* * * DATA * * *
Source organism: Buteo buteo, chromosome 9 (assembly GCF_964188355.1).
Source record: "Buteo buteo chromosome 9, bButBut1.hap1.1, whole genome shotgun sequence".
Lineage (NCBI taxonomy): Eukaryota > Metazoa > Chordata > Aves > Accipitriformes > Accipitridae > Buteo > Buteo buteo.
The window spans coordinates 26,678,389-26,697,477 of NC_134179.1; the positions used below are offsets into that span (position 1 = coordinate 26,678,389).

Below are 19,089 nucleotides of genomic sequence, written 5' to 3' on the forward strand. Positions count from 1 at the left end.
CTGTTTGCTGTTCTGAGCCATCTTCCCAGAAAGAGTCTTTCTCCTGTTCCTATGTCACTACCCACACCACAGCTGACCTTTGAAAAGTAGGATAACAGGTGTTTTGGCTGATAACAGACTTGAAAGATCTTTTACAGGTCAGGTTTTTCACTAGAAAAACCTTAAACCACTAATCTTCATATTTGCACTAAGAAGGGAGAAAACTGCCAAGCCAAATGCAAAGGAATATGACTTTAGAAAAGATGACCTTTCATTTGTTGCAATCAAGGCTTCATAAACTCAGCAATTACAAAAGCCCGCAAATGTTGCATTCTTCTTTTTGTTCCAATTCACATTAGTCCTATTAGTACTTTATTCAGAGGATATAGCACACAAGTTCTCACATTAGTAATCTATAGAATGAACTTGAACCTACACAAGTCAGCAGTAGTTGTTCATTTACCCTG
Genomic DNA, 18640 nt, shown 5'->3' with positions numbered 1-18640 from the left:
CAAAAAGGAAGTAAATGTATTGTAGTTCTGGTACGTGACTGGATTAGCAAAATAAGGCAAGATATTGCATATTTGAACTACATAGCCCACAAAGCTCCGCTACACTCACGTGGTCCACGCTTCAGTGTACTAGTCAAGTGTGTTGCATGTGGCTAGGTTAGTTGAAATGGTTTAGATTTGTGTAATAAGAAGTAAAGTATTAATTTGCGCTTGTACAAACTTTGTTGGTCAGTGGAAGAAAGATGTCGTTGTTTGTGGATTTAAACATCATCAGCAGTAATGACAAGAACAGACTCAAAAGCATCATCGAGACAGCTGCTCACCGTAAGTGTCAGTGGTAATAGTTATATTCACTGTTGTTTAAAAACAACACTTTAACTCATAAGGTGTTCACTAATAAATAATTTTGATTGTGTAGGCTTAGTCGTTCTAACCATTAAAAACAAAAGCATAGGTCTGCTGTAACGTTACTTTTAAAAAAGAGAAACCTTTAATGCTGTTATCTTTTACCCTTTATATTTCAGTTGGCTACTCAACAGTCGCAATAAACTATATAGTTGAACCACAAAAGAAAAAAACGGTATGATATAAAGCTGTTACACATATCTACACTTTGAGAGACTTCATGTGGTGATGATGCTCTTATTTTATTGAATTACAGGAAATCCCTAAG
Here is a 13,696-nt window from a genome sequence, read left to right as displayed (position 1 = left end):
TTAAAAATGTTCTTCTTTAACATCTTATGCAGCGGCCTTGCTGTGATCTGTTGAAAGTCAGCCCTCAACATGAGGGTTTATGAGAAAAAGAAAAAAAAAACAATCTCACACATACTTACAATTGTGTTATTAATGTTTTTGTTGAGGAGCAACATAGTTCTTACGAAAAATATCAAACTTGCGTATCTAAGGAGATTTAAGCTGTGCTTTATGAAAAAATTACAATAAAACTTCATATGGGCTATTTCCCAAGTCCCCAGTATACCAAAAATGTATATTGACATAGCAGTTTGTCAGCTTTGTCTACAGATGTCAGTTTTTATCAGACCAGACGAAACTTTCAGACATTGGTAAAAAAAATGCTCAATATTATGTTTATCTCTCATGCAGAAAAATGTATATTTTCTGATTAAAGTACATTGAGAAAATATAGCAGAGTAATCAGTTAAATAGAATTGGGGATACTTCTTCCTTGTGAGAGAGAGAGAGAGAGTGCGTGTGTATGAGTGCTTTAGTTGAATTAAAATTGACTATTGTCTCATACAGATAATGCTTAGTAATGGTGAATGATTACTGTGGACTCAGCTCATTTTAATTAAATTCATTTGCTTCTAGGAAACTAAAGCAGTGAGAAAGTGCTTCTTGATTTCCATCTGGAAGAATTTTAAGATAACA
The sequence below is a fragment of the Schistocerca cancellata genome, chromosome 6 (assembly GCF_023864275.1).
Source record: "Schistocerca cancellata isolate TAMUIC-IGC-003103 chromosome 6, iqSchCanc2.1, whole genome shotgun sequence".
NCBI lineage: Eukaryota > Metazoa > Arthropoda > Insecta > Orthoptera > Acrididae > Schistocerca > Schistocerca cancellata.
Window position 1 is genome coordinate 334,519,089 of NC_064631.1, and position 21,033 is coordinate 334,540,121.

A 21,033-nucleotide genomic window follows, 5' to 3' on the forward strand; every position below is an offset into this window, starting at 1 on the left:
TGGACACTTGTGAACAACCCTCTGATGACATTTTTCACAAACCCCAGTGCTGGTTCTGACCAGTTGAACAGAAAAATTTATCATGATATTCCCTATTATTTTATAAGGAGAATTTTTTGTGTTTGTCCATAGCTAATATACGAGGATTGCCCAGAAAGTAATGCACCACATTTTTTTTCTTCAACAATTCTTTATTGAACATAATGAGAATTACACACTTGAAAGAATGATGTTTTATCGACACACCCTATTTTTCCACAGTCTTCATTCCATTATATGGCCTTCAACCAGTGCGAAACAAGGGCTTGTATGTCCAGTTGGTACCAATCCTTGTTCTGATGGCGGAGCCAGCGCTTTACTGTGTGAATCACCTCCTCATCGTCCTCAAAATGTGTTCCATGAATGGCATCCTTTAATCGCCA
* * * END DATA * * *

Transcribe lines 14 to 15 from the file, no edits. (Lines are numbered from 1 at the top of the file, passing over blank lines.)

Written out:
Window position 1 is genome coordinate 334,519,089 of NC_064631.1, and position 21,033 is coordinate 334,540,121.

A 21,033-nucleotide genomic window follows, 5' to 3' on the forward strand; every position below is an offset into this window, starting at 1 on the left: